Smith told the graduates how he launched his lucrative career. He gave them wise words on grit and success. Then he deviated from his prepared remarks. “My family is going to create a grant to eliminate your student loans!” The grads and their families were speechless for a moment — before erupting in cheers and shouts of disbelief. “There was amazement in the room, people’s mouths dropped open,” said Morehouse President David A. Thomas, who learned of the gift at the same moment as the students. “Students were looking at each other like, ‘What did he say?’ Parents hopped up to hug each other.”
Delaware State University (DSU) gave out 750 diplomas during the historically Black university’s 134th commencement ceremony on May 12. According to local news stationWBOC, that is the highest number of individuals to graduate in one class in the college’s more than 125-year history. The spring graduating class also set another record by producing 238 honor students, which is 20 more than the previous record set in May 2018.
The 2015 Valley Fire and the 2017 North Bay fires occurred in adjacent counties, but the recovery of the communities has been disparate. According to a 2018 study published in PLOS One, the socioeconomics of a community and its ability—or inability—to recover following a disaster are linked. Overwhelming insurance company requirements, gaps in financial support and lack of local political power make rebuilding a far more arduous process for poorer counties, such as Lake County, than wealthy ones like Sonoma County. As a result, recovery takes longer for less affluent communities.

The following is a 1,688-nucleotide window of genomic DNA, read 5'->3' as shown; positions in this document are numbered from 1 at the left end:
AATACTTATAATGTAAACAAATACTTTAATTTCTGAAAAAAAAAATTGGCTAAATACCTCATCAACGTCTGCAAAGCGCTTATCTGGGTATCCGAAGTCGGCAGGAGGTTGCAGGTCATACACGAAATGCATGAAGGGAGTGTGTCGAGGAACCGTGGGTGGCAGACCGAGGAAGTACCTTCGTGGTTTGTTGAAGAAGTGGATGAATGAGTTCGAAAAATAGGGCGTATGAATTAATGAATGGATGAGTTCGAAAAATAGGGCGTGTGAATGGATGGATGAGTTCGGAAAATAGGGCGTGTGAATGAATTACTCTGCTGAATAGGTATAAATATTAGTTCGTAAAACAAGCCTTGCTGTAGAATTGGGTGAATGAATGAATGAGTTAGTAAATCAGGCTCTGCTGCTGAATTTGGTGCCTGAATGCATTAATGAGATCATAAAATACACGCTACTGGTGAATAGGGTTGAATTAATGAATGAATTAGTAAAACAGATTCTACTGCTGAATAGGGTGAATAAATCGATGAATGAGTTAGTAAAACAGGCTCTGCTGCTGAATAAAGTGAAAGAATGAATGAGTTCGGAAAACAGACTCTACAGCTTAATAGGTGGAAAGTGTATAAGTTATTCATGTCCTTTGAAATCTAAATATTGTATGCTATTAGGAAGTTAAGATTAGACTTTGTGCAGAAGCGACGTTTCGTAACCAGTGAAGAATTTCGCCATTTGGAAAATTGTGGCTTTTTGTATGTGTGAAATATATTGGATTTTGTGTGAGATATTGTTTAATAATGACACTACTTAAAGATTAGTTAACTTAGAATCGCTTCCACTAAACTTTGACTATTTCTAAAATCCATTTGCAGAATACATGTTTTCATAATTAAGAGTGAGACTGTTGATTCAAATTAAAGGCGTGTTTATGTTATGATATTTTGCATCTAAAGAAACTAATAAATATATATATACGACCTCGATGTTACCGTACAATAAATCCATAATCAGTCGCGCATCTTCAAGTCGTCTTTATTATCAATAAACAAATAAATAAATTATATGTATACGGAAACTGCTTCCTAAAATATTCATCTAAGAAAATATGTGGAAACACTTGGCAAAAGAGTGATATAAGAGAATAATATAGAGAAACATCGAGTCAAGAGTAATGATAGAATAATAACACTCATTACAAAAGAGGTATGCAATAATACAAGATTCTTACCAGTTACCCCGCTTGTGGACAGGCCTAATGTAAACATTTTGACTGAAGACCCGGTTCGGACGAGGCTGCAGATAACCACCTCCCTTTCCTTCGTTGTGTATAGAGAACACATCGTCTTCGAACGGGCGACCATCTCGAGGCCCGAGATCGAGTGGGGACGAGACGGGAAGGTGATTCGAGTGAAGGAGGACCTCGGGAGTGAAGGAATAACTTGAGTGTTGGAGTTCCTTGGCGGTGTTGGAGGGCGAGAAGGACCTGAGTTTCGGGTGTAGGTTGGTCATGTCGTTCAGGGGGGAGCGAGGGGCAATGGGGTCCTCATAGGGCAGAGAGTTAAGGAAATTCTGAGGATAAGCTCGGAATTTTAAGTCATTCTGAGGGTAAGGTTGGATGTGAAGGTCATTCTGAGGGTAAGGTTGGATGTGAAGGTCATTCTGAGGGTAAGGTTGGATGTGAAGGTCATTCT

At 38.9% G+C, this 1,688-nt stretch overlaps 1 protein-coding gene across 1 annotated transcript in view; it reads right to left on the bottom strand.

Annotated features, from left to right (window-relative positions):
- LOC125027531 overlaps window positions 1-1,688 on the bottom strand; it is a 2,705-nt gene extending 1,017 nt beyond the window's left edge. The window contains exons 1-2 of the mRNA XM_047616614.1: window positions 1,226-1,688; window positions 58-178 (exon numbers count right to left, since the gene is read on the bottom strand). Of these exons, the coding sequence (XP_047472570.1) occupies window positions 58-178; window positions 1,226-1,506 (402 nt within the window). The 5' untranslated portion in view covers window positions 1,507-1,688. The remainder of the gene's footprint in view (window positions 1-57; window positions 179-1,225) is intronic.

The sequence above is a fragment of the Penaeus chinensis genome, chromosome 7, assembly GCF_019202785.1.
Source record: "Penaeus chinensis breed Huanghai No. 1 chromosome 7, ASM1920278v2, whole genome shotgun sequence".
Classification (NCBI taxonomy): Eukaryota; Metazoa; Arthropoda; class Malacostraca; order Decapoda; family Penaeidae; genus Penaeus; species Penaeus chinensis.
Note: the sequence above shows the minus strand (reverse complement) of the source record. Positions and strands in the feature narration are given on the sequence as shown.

It’s been four years since Sandra Bland died while in police custody in Waller County, Texas. Bland, who was only 28-years-old, was found hanged in a jail cell, after being pulled over and aggressively arrested as the result of a traffic violation just three days before. Although her death was ruled a suicide, supporters and activists have always had their doubts regarding the circumstances of her sudden passing.
Huffington Post Black Voices: Black Girls Detail Harsh Consequences Of Being Seen As Older Than White Peers
A new report details the negative consequences suffered by black women and girls when people perceive them as older than their white peers. Researchers at Georgetown Law’s Center on Poverty and Inequality reported their findings Wednesday after speaking to groups of black girls and women across the country about whether their real-life experiences reflected what the same researchers found in 2017: the “adultification” of black girls. The women and girls said they did.